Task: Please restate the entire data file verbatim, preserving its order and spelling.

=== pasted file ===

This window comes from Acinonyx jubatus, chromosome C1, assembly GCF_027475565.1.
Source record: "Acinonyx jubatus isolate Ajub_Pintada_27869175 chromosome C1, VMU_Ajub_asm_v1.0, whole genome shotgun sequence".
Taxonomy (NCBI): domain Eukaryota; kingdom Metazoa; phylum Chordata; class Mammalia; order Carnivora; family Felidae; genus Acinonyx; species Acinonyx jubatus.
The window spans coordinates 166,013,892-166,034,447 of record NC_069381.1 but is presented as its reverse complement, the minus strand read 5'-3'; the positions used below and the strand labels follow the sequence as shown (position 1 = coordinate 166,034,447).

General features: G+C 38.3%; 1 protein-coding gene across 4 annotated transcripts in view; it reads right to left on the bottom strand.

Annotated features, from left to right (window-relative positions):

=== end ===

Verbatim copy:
This window comes from Acinonyx jubatus, chromosome C1, assembly GCF_027475565.1.
Source record: "Acinonyx jubatus isolate Ajub_Pintada_27869175 chromosome C1, VMU_Ajub_asm_v1.0, whole genome shotgun sequence".
Taxonomy (NCBI): domain Eukaryota; kingdom Metazoa; phylum Chordata; class Mammalia; order Carnivora; family Felidae; genus Acinonyx; species Acinonyx jubatus.
The window spans coordinates 166,013,892-166,034,447 of record NC_069381.1 but is presented as its reverse complement, the minus strand read 5'-3'; the positions used below and the strand labels follow the sequence as shown (position 1 = coordinate 166,034,447).

General features: G+C 38.3%; 1 protein-coding gene across 4 annotated transcripts in view; it reads right to left on the bottom strand.

Annotated features, from left to right (window-relative positions):